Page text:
Trade dependence and fertility in Asia and Hispanic America: 1950-1990.
AuthorKhan, Mokbul Ahmed.
Committee ChairHamblin, Robert L.
MetadataShow full item record
PublisherThe University of Arizona.
RightsCopyright © is held by the author. Digital access to this material is made possible by the University Libraries, University of Arizona. Further transmission, reproduction or presentation (such as public display or performance) of protected items is prohibited except with permission of the author.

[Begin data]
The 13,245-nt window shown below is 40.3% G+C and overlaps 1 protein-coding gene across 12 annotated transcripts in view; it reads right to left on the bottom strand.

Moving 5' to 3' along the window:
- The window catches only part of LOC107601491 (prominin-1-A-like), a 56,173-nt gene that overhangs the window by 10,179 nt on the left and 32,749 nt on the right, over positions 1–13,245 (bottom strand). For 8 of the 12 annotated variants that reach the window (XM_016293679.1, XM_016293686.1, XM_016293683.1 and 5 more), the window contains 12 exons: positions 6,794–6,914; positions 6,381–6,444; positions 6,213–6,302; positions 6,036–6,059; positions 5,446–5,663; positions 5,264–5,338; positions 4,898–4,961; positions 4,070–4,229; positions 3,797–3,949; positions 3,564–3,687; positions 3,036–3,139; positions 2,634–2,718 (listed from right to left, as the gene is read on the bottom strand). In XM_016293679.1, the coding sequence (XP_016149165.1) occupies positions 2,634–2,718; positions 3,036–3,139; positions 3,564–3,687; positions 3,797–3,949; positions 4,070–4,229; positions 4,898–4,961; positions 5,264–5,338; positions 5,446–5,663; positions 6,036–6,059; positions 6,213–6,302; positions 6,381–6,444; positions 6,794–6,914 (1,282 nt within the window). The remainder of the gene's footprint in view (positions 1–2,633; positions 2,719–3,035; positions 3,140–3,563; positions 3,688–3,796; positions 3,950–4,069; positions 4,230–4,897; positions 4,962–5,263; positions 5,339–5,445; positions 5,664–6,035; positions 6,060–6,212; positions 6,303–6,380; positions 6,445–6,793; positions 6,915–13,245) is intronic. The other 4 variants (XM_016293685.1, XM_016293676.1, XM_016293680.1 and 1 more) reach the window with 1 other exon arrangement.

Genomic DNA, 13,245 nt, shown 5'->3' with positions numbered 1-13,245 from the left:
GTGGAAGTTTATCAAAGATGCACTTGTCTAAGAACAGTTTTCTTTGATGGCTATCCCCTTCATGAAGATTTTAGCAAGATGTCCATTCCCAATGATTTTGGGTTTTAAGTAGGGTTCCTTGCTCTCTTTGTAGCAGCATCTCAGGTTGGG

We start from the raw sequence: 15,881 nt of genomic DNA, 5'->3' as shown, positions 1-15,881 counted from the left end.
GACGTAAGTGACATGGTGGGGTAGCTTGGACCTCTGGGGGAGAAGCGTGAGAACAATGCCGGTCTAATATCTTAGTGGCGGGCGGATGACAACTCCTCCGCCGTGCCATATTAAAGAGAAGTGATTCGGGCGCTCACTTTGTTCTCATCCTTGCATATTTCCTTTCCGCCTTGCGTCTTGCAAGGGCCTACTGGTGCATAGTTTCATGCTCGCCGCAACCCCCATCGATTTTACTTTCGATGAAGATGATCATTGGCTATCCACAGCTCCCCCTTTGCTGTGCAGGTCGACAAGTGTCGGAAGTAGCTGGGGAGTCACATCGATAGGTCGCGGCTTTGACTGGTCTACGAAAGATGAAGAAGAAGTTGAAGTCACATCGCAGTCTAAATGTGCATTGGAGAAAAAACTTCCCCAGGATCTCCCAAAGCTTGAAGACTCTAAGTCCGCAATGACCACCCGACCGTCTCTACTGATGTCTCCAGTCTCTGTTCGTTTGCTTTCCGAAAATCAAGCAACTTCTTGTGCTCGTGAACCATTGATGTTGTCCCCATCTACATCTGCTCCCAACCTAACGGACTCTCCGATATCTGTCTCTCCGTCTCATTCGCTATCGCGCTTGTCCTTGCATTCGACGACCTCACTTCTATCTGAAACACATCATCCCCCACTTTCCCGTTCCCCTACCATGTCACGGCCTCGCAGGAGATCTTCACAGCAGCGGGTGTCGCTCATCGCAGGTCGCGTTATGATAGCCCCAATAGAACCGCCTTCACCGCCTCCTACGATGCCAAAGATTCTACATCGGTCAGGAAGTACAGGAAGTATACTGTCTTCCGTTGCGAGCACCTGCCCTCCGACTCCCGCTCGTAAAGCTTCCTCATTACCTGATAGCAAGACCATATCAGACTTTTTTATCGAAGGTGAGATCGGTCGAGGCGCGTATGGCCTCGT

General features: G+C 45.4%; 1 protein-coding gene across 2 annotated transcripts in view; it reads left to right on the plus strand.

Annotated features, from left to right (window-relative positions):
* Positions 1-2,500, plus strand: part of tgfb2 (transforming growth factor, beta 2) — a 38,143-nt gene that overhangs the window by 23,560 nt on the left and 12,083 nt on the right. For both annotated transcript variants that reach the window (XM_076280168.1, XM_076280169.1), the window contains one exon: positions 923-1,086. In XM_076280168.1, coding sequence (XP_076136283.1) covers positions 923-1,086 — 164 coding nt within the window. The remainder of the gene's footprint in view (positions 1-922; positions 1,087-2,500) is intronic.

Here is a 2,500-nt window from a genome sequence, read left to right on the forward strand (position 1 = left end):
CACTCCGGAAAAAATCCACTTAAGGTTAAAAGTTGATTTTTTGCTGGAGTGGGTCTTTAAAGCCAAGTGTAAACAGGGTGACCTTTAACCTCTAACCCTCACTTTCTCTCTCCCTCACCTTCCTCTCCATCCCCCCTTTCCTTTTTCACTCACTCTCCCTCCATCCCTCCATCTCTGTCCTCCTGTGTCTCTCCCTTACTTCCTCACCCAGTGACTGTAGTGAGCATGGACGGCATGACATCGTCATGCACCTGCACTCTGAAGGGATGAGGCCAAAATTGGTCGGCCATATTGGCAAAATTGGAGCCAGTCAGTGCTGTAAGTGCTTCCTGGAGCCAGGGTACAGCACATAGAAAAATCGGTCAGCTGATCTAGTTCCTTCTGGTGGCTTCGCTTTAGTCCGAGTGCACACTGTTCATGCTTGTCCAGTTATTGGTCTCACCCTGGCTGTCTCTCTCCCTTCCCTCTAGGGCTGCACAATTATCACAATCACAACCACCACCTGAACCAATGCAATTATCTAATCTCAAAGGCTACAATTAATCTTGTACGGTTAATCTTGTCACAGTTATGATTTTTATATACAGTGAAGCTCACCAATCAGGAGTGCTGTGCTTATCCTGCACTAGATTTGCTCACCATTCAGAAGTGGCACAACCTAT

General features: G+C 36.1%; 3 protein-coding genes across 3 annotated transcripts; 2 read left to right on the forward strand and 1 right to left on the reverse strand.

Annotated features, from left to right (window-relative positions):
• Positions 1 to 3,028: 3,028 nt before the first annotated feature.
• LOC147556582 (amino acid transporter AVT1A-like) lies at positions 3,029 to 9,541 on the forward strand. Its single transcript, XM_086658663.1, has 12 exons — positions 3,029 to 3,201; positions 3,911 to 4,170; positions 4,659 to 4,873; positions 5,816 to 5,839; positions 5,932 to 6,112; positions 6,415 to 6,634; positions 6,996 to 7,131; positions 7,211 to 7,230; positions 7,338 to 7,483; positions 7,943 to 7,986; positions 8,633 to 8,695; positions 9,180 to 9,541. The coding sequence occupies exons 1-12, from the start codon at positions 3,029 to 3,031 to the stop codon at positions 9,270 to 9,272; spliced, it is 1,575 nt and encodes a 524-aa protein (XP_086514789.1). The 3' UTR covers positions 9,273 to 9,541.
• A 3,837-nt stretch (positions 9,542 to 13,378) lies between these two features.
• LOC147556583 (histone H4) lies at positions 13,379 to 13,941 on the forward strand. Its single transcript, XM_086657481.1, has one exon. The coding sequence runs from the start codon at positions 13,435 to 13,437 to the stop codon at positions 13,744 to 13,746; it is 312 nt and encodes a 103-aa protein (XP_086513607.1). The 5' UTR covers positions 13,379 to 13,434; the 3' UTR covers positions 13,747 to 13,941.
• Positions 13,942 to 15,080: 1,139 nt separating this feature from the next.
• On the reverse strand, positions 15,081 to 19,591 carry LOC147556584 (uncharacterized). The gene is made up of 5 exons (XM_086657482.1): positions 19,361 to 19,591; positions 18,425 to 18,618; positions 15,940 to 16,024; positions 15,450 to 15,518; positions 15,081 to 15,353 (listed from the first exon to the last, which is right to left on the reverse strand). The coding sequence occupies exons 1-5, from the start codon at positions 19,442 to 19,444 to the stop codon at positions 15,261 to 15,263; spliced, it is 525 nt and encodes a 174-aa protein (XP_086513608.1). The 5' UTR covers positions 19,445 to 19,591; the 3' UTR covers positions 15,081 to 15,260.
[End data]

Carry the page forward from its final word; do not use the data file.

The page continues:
AbstractThis research has modeled the development and fertility relationship under trade dependency of Asia and Hispanic America following Hout's (1980) conceptual model. The findings from the analyses show that the initial effects of development were positive and significant, which were consistent with the theory, and as predicted by Hout's model. In all the empirical equations, all of the dependency terms, measured as the top commodity concentration, the top three commodity concentration, or the partner concentration, were positive and significant. This is consistent with the theory and consistent with Hout's (1980) findings. The results of the development squared term suggest that the well known long-term negative effect of development may have been misspecified in Hout's equation. As a result, the long-term fertility reducing effect of the development on fertility would have to be alternatively modeled. In this investigation, using 1950-1990 data generated by sample of both Hispanic American and Asian countries, Hout's (1980) positive interaction term was not replicated. In fact, the interaction term was just the opposite. Significant negative development-dependency interaction terms were found in every empirical analysis. A very stable result in terms of the development dependency interaction was obtained by using all three measures of dependency. While the commodity concentration measures were more important in Asia and the partner concentration (P) was higher and more important in Hispanic America, the negative interaction resulted in all analyses--including the overall best empirical equations in all of the analyses. The results consistently indicated that as dependency increased, the long-term negative effect of development on fertility increased in magnitude. This long-term effect is explained by an alternative theory linking the relationship between fertility on the one hand, and development and dependency on the other hand, as an interaction. According to this alternative theory, the interaction assumes that development and dependency can vary somewhat independently of each other. Thus, high levels of dependency should strengthen the negative long-term influence of development on fertility. While the results are consistent with the theoretical interpretation of the negative development-dependency interaction, the detailed implications of the alternative theory need to be investigated.